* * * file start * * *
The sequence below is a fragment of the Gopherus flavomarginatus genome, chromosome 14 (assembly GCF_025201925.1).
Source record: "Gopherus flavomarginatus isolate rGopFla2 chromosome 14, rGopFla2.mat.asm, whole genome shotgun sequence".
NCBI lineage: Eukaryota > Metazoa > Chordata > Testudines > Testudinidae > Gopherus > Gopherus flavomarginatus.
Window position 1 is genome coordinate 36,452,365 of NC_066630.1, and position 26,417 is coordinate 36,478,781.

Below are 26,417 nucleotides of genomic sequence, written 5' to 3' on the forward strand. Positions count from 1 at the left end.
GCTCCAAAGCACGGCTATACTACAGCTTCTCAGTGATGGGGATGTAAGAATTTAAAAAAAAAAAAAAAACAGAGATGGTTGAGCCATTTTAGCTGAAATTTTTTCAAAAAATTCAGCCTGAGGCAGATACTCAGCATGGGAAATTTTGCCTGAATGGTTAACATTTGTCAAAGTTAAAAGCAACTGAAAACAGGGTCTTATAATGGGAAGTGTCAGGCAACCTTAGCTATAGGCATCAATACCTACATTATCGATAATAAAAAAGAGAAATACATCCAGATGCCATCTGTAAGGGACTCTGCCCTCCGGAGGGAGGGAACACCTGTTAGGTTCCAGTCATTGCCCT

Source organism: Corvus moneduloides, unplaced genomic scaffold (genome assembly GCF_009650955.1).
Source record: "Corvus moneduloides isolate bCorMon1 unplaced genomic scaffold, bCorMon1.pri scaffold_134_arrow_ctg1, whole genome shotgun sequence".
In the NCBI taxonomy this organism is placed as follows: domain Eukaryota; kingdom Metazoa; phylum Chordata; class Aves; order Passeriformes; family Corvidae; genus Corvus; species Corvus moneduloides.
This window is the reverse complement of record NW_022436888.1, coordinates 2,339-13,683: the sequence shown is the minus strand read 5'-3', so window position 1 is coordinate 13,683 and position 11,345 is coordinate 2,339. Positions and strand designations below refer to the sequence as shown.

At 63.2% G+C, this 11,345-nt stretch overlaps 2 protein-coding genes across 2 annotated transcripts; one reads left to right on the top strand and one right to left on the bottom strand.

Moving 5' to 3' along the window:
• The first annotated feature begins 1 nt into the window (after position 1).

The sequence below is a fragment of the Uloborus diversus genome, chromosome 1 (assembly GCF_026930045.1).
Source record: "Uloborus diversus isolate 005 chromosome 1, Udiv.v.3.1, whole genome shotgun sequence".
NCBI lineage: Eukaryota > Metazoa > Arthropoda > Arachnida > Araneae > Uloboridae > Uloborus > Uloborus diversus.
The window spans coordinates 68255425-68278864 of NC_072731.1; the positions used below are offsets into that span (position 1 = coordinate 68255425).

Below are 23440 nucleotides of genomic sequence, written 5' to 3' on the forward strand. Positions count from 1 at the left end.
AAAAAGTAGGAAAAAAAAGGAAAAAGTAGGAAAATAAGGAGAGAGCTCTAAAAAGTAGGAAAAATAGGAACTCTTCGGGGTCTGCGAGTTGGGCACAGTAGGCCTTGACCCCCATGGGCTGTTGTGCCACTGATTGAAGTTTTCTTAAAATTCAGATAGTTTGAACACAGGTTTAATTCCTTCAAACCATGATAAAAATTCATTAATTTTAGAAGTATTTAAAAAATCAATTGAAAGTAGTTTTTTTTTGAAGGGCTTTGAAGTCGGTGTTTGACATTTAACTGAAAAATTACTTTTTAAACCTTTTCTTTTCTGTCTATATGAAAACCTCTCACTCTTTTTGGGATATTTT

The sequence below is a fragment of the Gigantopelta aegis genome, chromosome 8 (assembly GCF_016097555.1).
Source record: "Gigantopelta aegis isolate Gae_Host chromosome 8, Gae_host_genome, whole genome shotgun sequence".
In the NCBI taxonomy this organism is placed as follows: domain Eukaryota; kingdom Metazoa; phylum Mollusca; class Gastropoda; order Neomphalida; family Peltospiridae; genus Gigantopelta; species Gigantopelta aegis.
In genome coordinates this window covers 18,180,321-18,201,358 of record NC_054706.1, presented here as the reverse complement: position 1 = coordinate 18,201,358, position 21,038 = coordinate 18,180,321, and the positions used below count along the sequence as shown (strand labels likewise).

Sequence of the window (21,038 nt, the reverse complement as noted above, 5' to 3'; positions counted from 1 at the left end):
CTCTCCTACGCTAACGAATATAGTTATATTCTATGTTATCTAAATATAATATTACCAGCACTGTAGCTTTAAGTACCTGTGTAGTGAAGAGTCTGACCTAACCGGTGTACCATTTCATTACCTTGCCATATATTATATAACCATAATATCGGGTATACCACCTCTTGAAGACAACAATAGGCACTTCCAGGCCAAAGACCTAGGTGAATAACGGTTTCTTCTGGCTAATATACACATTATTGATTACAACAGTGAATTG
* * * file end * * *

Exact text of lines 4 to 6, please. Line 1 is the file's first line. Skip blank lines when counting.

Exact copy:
Window position 1 is genome coordinate 36,452,365 of NC_066630.1, and position 26,417 is coordinate 36,478,781.

Below are 26,417 nucleotides of genomic sequence, written 5' to 3' on the forward strand. Positions count from 1 at the left end.
GCTCCAAAGCACGGCTATACTACAGCTTCTCAGTGATGGGGATGTAAGAATTTAAAAAAAAAAAAAAAACAGAGATGGTTGAGCCATTTTAGCTGAAATTTTTTCAAAAAATTCAGCCTGAGGCAGATACTCAGCATGGGAAATTTTGCCTGAATGGTTAACATTTGTCAAAGTTAAAAGCAACTGAAAACAGGGTCTTATAATGGGAAGTGTCAGGCAACCTTAGCTATAGGCATCAATACCTACATTATCGATAATAAAAAAGAGAAATACATCCAGATGCCATCTGTAAGGGACTCTGCCCTCCGGAGGGAGGGAACACCTGTTAGGTTCCAGTCATTGCCCT